From a technical perspective, Adrian and Buytendijk commented on the viability of the preparation, which they estimated to 1 h; this is impressive considering that the brain tissue was not continuously superfused with an oxygenated solution as is the case nowadays. Furthermore, they underscored the importance of working with animals that ‘breathe vigorously’. They also mentioned that the changes in potential produced by the goldfish brainstem were far more regular and frequent than those produced by preparations from frogs or tortoises, which, like many ectotherms, breathe episodically.
The fact that Adrian and Buytendijk ascribed this electrical activity to gill ventilation is one of the main reasons why this paper has a special place in the respiratory physiology literature and is still frequently cited. While their interpretation was limited to the knowledge that motor nerves activating respiratory muscles originate from the brainstem and that the regularity and frequency of the activity is similar to that of gill ventilation in an intact animal (Fig. 1C), the fact remains that this paper may well be the first direct evidence that the brainstem contains all the neural elements necessary to generate breathing. Whether this paper is truly the earliest description of using a reduced brainstem preparation to record respiratory-related activity is uncertain, as some of the comments and comparisons made by the authors suggest that similar experiments had been performed at the time. However, the limited citations and dates of the bibliography have made it difficult to confirm the originality of their experimental approach. Regardless, a closer look at this article reveals several gems of observations that have withstood the test of time. For instance, they reported that the mid-brain can be extensively damaged without affecting the respiratory signal, and thus concluded that this area is not necessary for respiratory activity. Adrian and Buytendijk also cleverly pointed out that their ability to record respiratory-related activity in the complete absence of sensory afferent signals indicates that the respiratory centres are capable of spontaneous rhythmic activity, much like the heart muscle.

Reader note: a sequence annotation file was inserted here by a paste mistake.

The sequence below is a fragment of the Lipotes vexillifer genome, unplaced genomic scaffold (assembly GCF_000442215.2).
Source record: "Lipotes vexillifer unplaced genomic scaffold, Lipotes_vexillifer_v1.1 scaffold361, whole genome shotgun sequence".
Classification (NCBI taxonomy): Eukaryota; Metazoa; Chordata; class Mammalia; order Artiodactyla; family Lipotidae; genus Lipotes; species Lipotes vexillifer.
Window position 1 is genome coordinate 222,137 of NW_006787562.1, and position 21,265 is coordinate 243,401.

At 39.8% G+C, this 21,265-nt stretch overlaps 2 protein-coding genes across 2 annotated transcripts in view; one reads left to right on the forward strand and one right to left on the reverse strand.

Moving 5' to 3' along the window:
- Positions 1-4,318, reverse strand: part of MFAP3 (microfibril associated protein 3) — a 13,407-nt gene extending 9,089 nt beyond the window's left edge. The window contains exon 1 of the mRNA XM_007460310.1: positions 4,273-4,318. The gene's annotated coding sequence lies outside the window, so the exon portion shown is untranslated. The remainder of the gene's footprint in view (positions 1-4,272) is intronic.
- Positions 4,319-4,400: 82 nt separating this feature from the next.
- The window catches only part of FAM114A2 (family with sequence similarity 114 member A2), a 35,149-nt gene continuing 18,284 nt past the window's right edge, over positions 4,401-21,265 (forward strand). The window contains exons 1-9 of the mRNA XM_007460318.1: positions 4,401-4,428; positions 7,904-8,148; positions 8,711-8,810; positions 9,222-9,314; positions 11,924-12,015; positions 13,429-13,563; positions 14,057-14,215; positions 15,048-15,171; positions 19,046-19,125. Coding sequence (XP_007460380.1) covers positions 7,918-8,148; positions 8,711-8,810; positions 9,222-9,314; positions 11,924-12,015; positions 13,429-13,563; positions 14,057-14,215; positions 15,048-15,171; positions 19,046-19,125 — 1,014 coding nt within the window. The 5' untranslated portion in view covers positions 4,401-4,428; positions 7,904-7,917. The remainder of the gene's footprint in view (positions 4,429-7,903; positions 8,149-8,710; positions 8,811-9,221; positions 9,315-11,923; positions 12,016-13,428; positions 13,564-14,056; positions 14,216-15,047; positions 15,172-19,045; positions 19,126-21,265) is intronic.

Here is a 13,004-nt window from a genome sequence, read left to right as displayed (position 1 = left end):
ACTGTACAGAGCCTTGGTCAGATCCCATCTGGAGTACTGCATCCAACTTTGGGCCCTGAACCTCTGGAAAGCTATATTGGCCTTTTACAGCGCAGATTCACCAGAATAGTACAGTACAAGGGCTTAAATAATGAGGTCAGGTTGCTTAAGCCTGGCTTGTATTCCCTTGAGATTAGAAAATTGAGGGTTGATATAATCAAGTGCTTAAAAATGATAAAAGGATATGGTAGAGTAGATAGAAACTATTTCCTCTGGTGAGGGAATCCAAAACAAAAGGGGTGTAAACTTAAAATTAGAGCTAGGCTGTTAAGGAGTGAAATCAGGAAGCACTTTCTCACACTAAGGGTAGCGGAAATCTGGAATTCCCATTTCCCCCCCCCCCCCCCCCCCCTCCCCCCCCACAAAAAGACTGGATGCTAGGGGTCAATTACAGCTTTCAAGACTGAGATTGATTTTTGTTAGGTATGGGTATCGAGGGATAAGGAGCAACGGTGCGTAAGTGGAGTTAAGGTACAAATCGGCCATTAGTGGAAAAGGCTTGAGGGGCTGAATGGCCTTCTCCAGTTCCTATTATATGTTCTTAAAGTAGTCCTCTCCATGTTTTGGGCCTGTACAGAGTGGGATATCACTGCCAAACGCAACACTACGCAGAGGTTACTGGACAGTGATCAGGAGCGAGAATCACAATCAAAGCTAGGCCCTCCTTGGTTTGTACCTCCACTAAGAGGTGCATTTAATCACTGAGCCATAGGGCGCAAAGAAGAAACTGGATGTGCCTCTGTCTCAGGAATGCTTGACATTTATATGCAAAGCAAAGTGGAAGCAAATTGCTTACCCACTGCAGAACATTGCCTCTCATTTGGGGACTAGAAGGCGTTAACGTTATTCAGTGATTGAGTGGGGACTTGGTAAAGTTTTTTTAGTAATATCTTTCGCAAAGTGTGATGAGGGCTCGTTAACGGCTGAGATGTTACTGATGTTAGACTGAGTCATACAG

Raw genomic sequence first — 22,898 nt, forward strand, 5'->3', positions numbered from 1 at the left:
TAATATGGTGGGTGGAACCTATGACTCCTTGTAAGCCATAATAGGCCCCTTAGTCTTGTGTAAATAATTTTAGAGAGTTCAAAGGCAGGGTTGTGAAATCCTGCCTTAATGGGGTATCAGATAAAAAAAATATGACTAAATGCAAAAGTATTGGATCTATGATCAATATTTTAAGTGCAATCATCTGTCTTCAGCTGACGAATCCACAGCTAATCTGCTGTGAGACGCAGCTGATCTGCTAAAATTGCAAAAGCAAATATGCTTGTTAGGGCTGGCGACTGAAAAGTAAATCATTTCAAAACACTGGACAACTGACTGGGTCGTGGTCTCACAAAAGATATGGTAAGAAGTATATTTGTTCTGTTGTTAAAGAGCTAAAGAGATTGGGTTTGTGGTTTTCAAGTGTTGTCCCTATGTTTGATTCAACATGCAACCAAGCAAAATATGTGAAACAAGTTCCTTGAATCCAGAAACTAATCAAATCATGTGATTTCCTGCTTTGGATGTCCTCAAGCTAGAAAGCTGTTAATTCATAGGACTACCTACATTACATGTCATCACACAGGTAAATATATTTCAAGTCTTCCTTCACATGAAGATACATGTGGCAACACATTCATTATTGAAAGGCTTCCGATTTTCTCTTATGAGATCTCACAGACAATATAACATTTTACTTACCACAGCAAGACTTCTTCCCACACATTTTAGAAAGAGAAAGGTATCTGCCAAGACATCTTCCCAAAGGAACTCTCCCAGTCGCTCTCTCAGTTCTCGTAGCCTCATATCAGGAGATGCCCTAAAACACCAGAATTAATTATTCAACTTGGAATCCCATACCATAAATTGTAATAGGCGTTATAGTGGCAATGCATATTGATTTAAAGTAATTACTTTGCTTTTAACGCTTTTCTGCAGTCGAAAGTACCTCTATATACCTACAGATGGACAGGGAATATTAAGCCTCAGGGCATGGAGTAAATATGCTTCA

In the late 1990s, researchers identified the pre-Bötzinger complex as the kernel of the noeud vital for respiratory rhythm generation, and the use of a reduced brainstem preparation similar to the one used by Adrian and Buytendijk was instrumental to this discovery (Smith et al., 1991). Today, a broad variety of vertebrates ranging from newborn mammals to lampreys is commonly used in reduced brainstem preparations to investigate various aspects of respiratory control. In fact, rhythm generation has now become a sub-discipline of respiratory neurobiology. Recent technical advances have now made it possible to investigate breathing at the cellular and molecular levels, and we are progressively gaining substantial insight into the common principles that underlie the act of breathing across phylogenies.
This article by Adrian and Buytendijk is truly an inspiring ‘classic’. Besides its innovative aspect, it highlights the value of having an acute sense of observation. The authors' sharp description of their results provided seminal knowledge to the field of respiratory physiology even though it was not their main interest. This is refreshing at a time when the growing pressure for publishing high-impact, ‘neat scientific stories’ leaves little room for orphan results and observations that are now frequently considered a distraction to the manuscript.